One hundred years ago this week, Grace Kingsley reported that thirty-eight film companies were at work in Universal City, and
“as a consequence art just oozes from the city walls. Every style of picture is being produced, from the psychological brow drama of Hobart Henley and Rupert Julian to…Eddie Lyons and his trick seltzer bottle.”
The Henley film, which he planned to write, direct, and star in was about infantile paralysis and “is said to pack a thrilling punch.” Perhaps it was too thrilling: there’s no record that such a film got made but Henley had a decent career as a director that lasted until 1934. Rupert Julian had been seen carrying around Robert Davis’ novel We Are French that he wanted to make in to a film. He hoped to spend twenty thousand dollars which would pay for the destruction of a French village and desert scenes with 300 Bedouins and 100 camels. This film did get made. Retitled The Bugler of Algiers it was released in November, but none of the summaries mentioned camels or Bedouins. It’s a lost film. Julian also continued to direct until sound came. There’s a web page devoted to him here. Finally, Eddie Lyons did keep making his short comedies like clockwork, one per week, until 1920.
Her favorite film of the week was The Payment: “as a story of tense dramatic values, the picture has hardly ever been equaled.” She summarized it as the story of a love triangle becoming a quadrangle that “is unflinchingly worked out to a bitter and logical conclusion.” The film (as described in Motography) sounds downright horrifying now: a mill worker’s pretty daughter (Bessie Barriscale) wants to be an artist and a nasty old married letch (Charles Miller) offers to pay for her studies in exchange for sex. Lacking options, she accepts. Years pass, she becomes famous and she meets and falls in love with his brother-in-law Dick (William Desmond). The old letch convinces her that a soiled dove like her couldn’t possibly marry his relative, so she refuses Dick’s proposal; her abject misery is the payment for her ambitions. Yikes! The Payment is a lost film.
She thought that Douglas Fairbanks’ new film The Half-Breed was a “thoroughly satisfactory and rounded production” (and said of Mr. Fairbanks “physically he presents a striking picture,” which is a very polite way of putting it.) She also mentioned that Theda Bara had one of her best roles ever as the Foreign Legion camp follower Cigarette in Under Two Flags.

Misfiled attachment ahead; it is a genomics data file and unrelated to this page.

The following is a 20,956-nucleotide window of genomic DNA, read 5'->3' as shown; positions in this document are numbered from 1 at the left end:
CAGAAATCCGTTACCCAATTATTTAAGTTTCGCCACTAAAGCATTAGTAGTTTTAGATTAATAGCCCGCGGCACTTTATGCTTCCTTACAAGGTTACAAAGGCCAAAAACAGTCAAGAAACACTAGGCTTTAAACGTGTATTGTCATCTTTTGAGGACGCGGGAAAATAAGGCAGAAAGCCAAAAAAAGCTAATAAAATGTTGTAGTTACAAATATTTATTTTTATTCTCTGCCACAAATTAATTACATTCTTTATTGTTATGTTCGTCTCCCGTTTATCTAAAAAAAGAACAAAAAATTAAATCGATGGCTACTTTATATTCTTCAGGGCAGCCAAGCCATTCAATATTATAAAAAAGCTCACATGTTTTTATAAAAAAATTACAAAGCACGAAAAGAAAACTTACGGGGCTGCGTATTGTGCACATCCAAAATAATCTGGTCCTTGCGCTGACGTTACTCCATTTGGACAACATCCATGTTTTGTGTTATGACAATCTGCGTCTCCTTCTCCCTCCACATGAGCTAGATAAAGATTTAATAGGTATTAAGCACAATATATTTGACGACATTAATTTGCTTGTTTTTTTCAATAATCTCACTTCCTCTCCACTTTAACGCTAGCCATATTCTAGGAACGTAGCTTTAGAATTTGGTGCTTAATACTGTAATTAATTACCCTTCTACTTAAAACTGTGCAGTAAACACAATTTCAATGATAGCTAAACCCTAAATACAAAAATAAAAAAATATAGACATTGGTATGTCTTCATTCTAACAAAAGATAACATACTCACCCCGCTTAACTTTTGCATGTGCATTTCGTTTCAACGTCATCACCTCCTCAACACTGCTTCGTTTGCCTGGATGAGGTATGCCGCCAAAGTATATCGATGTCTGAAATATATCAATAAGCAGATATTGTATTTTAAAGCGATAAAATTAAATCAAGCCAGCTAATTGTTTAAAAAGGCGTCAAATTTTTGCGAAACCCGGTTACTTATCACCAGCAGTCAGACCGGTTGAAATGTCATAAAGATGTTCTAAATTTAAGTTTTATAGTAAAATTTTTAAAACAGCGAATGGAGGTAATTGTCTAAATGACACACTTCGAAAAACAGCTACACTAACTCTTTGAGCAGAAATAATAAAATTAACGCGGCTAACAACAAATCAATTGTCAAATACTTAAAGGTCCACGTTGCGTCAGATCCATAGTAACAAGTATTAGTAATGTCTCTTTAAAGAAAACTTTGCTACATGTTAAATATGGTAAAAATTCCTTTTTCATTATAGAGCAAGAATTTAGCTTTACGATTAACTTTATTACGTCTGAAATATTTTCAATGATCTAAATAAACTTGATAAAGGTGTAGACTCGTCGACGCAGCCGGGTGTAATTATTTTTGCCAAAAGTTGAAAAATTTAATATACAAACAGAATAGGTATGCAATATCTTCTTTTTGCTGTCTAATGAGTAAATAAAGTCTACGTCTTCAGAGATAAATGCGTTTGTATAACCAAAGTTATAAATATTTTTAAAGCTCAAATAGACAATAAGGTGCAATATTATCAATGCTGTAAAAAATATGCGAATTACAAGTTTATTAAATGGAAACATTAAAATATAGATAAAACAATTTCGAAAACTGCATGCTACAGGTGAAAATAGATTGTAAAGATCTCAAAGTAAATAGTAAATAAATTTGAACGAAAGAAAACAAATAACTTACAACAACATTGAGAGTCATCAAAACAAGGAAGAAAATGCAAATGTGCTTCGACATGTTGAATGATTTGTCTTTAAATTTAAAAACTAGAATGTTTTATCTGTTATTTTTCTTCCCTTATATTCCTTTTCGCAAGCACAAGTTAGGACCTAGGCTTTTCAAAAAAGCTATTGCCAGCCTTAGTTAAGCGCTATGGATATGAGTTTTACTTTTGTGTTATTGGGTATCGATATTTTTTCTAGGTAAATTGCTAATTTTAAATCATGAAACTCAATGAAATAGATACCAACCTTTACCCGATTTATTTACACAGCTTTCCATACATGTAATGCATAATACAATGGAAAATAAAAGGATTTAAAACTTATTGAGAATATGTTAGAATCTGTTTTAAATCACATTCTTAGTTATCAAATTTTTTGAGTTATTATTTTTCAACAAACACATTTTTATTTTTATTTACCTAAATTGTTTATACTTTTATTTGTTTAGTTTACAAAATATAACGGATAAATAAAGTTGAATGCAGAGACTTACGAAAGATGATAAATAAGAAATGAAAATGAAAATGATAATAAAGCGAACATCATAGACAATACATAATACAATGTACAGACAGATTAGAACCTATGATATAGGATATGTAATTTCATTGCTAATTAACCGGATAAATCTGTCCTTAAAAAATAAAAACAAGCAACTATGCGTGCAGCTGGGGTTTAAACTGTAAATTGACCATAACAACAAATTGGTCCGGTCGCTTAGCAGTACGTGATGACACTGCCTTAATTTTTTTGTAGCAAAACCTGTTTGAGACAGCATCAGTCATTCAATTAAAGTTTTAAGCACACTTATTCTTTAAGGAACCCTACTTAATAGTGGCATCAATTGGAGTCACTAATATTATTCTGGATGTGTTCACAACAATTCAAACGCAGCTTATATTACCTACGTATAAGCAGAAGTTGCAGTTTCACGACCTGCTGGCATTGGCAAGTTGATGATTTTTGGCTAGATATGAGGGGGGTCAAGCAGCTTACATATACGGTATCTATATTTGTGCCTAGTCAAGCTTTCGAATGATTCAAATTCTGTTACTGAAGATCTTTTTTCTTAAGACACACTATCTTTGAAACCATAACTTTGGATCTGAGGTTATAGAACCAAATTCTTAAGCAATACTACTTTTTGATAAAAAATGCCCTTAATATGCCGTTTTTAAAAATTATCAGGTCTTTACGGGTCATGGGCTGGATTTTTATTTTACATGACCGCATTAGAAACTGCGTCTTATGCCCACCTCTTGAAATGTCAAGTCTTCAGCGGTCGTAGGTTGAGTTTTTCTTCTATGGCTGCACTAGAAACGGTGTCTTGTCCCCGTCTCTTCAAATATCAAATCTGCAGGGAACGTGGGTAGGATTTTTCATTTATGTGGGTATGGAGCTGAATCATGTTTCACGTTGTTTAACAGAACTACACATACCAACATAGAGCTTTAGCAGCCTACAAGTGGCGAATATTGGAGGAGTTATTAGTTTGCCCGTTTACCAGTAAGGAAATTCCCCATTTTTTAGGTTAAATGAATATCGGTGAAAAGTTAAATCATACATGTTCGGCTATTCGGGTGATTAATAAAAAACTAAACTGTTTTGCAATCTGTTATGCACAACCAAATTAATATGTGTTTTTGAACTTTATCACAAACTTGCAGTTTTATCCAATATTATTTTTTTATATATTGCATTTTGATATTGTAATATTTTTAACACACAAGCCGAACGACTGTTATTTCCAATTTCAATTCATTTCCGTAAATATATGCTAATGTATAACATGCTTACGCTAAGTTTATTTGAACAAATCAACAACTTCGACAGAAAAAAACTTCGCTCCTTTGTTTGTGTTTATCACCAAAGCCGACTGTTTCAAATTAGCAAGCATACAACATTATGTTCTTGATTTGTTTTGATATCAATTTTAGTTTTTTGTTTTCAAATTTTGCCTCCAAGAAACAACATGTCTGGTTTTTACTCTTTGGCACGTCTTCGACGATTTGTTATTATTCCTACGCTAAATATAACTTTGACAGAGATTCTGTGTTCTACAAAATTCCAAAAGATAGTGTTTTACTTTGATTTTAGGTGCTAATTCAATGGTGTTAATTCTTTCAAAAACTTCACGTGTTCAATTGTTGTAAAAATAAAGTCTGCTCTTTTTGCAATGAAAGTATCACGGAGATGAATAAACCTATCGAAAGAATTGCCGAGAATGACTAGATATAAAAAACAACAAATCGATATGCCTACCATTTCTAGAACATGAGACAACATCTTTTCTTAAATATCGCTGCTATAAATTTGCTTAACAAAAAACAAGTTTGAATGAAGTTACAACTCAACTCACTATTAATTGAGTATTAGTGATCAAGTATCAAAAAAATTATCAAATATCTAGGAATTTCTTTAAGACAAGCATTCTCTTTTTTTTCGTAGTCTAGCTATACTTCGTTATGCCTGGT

Only Chaplin could replace Chaplin at the Garrick Theater. The Vagabond was to finally end its four-week run with a special one a.m. matinee of his next film, One O’Clock. Kingsley thought it would be a treat for milkmen.
She had two stories about tough actresses. Four-year-old Marie Osborne, playing Little Mary Sunshine, was “a dead game sport.” While filming, she fell into a lily pond. The whole company fussed over her, but she said “Oh, stop chattering and go ahead and shoot!” Osborne’s grit undoubtedly helped her throughout her long career in film. After aging out of the child parts she took a break for school, then became an extra and stand-in in 1934. There’s no record that she was the basis for Joan Blondell’s character in The Stand-In (1937), but the stories were awfully similar. However, instead of ending up with an accountant and quitting she joined the wardrobe department and worked until 1977. She died in 2010, age 99.
The second story was about a dainty ingénue:
Claire Alexander is working in an unusually strenuous comedy out of the Horsely studios. And in this hot weather, too. She came into her dressing-room yesterday with a splitting headache and covered with black and blue spots. She had been nipped by a lion, carried head downward for several minutes, had fallen off a bluff and tried to milk a cow outside the cow’s office hours. ‘What is the picture?’ a visitor asked. ‘I don’t’ know,’ answered Miss Alexander, rubbing arnica on her arms. ‘They call it comedy!’
Despite it all, she wasn’t a quitter and she kept making Cub Comedies every week until late 1917. According to her Film Daily obituary, she retired from acting in 1925 and died of pneumonia in 1927.
Kinglsey’s admiring review of the Kosloff troupe reminded me how diverse vaudeville acts were. She wrote “Theodore Kosloff achieves one of the conquering successes of the Orpheum season in his ballet production of magic beauty and old world grace and majesty. The act was most artistically varied, from a Russian peasant dance to several fine little ballet conceptions.” She liked the other acts, too: Kramer and Morton provided a “crisp comedy turn” with “good jigs and clogs,” Consul and Betty, an educated chimp act provided “high-brow monkey-shines” and Jack McLallen and May Carson “are still the championship skaters.” What an evening’s entertainment! Later she reported that Kosloff’s troupe would be staying at the Orpheum for two more weeks, because they were such a sensation.
There was an update to last week’s story about Dora Mae Howe and her chocolates: at the Monday show when she opened the box, there was no candy, only an old Yale lock. She knew who did it, and her revenge was swift. During the Tuesday show, Paul Harvey found no cigarettes in his case, only rope.